“When it comes to GDPR compliance, the primary focus for most enterprises is on determining customer, partner, and employee-held data elements by the organization. Unfortunately, most have overlooked the significant amount of data collection activities occurring via the organization’s websites and mobile apps,” explained Chris Olson, CEO of The Media Trust. “This is a critical oversight since there are anywhere between tens to hundreds of unknown vendors not only executing code but also collecting personally identifiable information on website visitors. In fact, enterprises tend to find two to three times more vendor-contributed code on their websites than expected.”
This article by Chris Olson, CEO at The Media Trust, was originally published on CSO, March 14, 2018
Cryptomining has surpassed even ransomware as the revenue generator of choice according to a Cisco Talos report, which claims crypto-mining botnets can earn hackers up to $500 dollars a day and a dedicated effort could equate to more than $100,000 dollars a year. Representing the perfect balance of stealth and wealth for cybercriminals and some unscrupulous, but legitimate online businesses, cryptomining is quickly becoming a major concern for enterprise IT who frequently don’t know their digital assets have been compromised.
With stringent privacy laws coming online in 2018, it is imperative that organizations know all partners that execute code on the website. This information is critical for not only identifying the rogue source but also communicating expectations and enforcing compliance—key mitigating factors when it comes to regulatory penalties.
This article by Chris Olson, CEO at The Media Trust, was published in “CSO Online” on January 12, 2018.
There’s no escaping it: costs to recover from a cyber incident continue to mount, projected to reach $8 Trillion by 2022 according to Juniper Research. Enterprises can’t keep pace with the increasing sophistication and cadence of internet-attacks, which are orchestrated by leveraging the components involved in everyday website functionality.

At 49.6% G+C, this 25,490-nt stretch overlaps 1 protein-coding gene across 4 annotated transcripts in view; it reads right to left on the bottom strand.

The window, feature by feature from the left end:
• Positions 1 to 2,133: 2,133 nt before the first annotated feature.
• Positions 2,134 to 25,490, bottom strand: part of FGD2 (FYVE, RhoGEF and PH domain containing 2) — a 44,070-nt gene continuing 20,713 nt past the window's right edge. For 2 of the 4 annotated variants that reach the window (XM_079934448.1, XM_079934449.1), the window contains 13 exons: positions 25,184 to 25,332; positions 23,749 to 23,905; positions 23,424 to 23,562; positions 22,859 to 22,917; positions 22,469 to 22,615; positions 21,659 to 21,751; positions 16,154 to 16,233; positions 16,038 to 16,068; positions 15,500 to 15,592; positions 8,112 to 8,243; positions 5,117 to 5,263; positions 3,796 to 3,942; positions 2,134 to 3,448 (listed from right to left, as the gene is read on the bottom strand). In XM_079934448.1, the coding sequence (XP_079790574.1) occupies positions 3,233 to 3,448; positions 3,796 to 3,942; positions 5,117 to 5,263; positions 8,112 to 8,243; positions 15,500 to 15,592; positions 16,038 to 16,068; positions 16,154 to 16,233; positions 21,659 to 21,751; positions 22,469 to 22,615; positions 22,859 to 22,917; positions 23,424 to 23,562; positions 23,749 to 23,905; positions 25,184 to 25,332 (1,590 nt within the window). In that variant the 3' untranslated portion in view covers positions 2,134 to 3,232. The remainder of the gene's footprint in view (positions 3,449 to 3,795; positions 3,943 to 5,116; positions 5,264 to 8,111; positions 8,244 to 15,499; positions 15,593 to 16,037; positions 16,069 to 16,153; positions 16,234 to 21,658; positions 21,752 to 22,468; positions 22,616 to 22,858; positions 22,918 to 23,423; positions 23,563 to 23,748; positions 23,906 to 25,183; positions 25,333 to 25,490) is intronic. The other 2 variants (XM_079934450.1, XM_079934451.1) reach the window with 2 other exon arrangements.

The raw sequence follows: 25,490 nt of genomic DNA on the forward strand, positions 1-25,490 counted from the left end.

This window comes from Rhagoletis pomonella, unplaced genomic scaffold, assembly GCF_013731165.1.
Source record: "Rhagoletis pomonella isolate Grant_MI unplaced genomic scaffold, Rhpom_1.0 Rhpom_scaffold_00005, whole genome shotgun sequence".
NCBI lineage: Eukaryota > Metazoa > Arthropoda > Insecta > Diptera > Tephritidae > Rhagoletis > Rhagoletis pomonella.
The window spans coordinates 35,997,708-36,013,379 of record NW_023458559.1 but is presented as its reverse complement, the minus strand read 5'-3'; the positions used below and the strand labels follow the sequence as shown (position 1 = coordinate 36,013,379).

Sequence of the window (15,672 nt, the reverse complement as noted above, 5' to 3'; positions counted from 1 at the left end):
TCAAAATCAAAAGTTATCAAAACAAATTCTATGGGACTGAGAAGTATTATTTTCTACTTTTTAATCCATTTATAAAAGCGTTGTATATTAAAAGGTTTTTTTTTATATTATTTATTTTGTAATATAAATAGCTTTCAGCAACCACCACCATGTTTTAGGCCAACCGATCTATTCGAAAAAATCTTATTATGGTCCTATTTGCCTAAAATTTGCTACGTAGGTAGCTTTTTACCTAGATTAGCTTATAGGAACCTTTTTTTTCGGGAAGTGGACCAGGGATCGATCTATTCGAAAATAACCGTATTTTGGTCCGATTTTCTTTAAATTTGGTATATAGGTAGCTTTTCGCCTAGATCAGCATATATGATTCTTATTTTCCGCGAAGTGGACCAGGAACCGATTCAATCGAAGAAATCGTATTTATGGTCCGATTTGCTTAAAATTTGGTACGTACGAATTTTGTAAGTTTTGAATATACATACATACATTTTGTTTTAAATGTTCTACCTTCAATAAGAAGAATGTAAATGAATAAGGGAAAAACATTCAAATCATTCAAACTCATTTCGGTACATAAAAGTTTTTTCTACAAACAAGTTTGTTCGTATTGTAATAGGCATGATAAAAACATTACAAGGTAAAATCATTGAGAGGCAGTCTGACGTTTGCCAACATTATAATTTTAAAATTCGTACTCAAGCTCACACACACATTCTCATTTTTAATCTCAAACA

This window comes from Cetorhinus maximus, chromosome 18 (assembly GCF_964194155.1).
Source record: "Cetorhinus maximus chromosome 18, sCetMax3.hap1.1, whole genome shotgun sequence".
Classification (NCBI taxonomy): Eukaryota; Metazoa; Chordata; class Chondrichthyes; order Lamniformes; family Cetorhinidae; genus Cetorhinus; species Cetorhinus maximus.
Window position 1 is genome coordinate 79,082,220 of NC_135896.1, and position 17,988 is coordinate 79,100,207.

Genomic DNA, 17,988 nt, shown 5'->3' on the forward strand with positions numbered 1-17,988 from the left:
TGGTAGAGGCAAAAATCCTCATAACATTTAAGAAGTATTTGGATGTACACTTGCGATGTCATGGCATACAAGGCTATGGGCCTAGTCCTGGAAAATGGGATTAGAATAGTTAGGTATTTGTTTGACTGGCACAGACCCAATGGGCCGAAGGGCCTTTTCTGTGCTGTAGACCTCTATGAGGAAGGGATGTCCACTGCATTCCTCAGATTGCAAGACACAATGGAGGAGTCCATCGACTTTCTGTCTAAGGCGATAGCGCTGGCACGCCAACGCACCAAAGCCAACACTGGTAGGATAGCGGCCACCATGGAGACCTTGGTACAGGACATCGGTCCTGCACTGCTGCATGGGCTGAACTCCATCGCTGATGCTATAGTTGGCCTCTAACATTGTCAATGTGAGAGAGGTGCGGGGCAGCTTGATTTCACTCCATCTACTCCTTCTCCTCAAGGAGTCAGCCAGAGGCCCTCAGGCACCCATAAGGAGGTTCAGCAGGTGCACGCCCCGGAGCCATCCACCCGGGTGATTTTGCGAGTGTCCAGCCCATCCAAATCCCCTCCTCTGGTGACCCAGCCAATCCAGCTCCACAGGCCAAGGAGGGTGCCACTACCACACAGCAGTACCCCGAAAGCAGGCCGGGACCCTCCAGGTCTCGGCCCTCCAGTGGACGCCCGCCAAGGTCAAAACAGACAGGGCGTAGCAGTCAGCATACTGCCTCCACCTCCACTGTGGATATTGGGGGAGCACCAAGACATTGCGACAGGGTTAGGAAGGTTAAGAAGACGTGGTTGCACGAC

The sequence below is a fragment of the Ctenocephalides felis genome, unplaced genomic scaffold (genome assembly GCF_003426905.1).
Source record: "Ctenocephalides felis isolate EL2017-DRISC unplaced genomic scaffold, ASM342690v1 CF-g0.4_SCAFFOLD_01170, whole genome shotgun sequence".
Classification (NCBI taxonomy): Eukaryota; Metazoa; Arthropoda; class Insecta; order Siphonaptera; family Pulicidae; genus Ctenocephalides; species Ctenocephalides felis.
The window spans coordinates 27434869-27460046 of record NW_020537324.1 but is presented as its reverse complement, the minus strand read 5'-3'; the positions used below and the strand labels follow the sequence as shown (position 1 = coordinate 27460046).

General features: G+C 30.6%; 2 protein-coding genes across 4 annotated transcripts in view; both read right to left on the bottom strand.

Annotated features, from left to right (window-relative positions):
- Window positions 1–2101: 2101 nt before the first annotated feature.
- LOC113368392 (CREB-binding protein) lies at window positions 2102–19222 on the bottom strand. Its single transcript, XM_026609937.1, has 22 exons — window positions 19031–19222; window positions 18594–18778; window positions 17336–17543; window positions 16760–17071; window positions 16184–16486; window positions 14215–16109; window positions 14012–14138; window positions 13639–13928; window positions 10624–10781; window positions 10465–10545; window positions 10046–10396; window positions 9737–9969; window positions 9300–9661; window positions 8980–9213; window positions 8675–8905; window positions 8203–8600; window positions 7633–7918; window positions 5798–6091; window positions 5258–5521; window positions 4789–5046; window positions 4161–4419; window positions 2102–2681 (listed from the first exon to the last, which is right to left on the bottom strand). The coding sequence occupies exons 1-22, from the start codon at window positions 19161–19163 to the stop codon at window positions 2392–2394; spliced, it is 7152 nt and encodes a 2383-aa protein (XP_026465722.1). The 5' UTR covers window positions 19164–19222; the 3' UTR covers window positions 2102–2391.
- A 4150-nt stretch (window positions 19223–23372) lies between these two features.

Information security is a growing, multibillion dollar business. Yet, the hits keep coming, with numerous high-profile breaches in 2017 generating unwanted front-page news for Equifax, Dun & Bradstreet, U.S. Securities and Exchange Commission (SEC), Deloitte, Whole Foods Market, Hyatt Hotels, Uber, and Anthem, among others. While there are many facets to the security problem, the digital environment proves to be the most elusive. In fact, the past 12 months bore witness to countless man-in-the-middle attacks, vendor compromises and bots to harm to consumers and employees alike, grabbing credit card data, enslaving system resources, and so much more.
Something is wrong. Could it be that security providers don’t have solutions to address today’s malware problems?
This article by Alex Calic, Chief Revenue Officer at The Media Trust, was first published in “Home Business Journal” on December 26, 2017.
Hacktivists, cybercriminals, disgruntled employees and even students deface websites as a satisfying pastime. Much like spraying graffiti across a storefront or government building, cyber attackers deliver in-your-face messages to not only your market but also the internet at large. What’s worse is that you might not even know about it until customer complaints begin to roll in. Clearly, these are high stakes for a small or medium-sized business that relies on the internet as a revenue channel and brand ambassador.
Article appeared in MarTech Today, Nov. 16, 2017
The Media Trust CEO: Most of what happens on your web site is not controlled by you
And this third-party code, says Chris Olson, results in dozens of cookies for each user, security vulnerabilities and performance hits.